Wednesday, June 17, 2015

On Retreat

Acrylics on canvas panel, 9x12 inches
I'm reading a wonderful book called The Grace in Aging, by Kathleen Dowling Singh.  It is essentially about spending the later chapters of our lives awakening spiritually, so we can be truly free while we're still alive to enjoy it.  Highly recommended.

My last two days, on retreat essentially, were delicious.  I feel like, in large part, this season of my life is about being "in retreat," in the sense of withdrawal from life, silence, solitude, taking stock, severely limiting distractions, focusing on the now

I'm really disenchanted again with Facebook, although I'm not withdrawing from it entirely.  I go through phases where I like Pages and follow them for a bit, then feel like I'm getting too emotionally embroiled in whatever it is I'm following, then I'll stop following or unlike the Page.  The thing about FB that bothers me most these days, is that every time a friend likes or comments on something, anything, then that shows up on your newsfeed.  So even if you don't particularly want to follow something, if somebody you're friends with follows it and likes a post, then you're seeing it by default.  I swear, if I see one more photo of a poor animal in distress, I'm going to scream.  Better to not even look at the newsfeed at all.  And soon it'll be election season in the States, and I have zero desire in seeing all that crap.

The best use of Facebook for me is the messaging feature, which is basically a shortcut to emailing a friend.

In addition to the novels I've been reading, many of which I've told you about (the ones I recommend), lately I've been reading non-fiction by a few people I trust, people who tell the truth about our culture, society, politics, the world.  Noam Chomsky, Chris Hedges, Naomi Klein, Wendell Berry.  I want to know the truth.  But I'm not an activist by any stretch.  I won't spend my life trying to change things that are beyond my control.  But I do want to know the truth about them. 

I ask myself why these things are important to me, why not just stick my head in the sand.  I feel that just knowing the truth, getting confirmation from trusted voices that what I perceive is happening is in fact really happening, makes me feel like I am part of the solution, despite my out-in-the-world inaction (separate from my personal, at-home action), rather than part of the problem (which I define as all those in the world who are ignorant of the truth, those who perpetuate lies and disinformation, those who are at the top socioeconomically and who therefore feel no responsibility for the world's ills because they don't impact their own lives personally).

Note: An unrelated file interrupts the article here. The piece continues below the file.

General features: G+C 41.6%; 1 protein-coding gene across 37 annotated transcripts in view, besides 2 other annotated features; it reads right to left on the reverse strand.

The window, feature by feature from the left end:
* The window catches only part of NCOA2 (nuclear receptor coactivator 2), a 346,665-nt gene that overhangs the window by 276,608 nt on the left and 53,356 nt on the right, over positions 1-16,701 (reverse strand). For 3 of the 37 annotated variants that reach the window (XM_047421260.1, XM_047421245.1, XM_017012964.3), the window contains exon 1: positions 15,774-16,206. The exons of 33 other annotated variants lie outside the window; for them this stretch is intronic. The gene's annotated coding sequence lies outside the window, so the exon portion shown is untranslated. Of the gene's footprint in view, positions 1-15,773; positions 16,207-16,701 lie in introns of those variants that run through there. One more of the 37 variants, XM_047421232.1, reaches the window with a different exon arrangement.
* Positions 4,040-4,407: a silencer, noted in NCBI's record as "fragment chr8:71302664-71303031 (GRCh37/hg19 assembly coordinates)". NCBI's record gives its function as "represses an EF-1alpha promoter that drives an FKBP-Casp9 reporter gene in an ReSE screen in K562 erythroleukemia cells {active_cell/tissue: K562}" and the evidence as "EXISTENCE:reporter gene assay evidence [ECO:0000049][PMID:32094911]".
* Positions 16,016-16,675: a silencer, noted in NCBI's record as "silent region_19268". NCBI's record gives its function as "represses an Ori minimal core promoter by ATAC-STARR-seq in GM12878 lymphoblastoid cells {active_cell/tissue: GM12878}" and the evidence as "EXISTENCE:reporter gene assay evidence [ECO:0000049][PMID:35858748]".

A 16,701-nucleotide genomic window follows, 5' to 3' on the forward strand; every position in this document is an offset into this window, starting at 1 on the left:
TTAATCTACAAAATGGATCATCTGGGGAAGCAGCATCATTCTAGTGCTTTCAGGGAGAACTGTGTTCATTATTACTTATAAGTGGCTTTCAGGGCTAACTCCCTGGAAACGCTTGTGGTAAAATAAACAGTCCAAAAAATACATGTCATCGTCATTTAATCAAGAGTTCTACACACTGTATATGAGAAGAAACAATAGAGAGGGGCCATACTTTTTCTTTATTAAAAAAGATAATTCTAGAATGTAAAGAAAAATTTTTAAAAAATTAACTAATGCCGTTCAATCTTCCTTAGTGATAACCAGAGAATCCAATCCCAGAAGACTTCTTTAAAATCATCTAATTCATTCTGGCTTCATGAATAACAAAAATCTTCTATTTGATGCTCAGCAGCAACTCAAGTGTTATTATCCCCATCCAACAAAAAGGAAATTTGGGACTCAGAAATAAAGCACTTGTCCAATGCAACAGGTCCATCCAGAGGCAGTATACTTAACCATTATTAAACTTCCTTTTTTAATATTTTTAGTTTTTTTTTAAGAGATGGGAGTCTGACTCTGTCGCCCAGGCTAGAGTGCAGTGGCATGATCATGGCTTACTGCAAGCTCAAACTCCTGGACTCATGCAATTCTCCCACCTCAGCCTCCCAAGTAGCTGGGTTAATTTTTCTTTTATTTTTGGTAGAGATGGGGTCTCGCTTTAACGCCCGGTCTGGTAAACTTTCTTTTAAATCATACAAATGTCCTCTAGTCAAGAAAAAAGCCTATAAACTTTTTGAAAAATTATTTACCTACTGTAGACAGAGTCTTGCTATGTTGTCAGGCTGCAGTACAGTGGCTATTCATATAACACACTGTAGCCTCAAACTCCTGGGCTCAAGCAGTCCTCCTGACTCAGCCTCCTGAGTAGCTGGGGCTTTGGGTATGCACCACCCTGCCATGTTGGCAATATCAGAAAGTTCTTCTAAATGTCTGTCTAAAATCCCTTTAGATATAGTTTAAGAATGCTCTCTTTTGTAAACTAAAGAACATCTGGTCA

Also, the more I know about how the world really is, as opposed to how I hope it will be, the more able I am to dissolve my expectations of it.  No one is entitled to anything here.  What we do get in life are gifts.  Even the difficulties and hard lessons are gifts.  How else will learn what we've each come here to learn?  Just being alive is a gift.  I want to use wisely the precious time I have left. 

10 comments:

MegWeaves said...

Sounds like a good book. FB bothers me a lot, too. For one thing I don't get my genuine friends' updates in my newsfeed, which is why I'm still there. And yesterday it was all about The Don. Good grief, eh.

MegWeaves said...
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Charlton Stitcher said...

To use wisely the precious time you have left is such a wise philosophy. Seeking the truth for yourself and asking questions is a part of personal growth and striving. Without those things what do we live for?

Roberta Warshaw said...

I will have to read that book. It sounds like an interesting read. As I age, I too need more solitude but I can't get it right now. I am hopeful for a future where I can.

As for FB, I have never been comfortable with it. I am becoming less and less inclined to post anything of value. Sometimes I will post something about a show I watched recently just to have a superficial conversation but that is about it.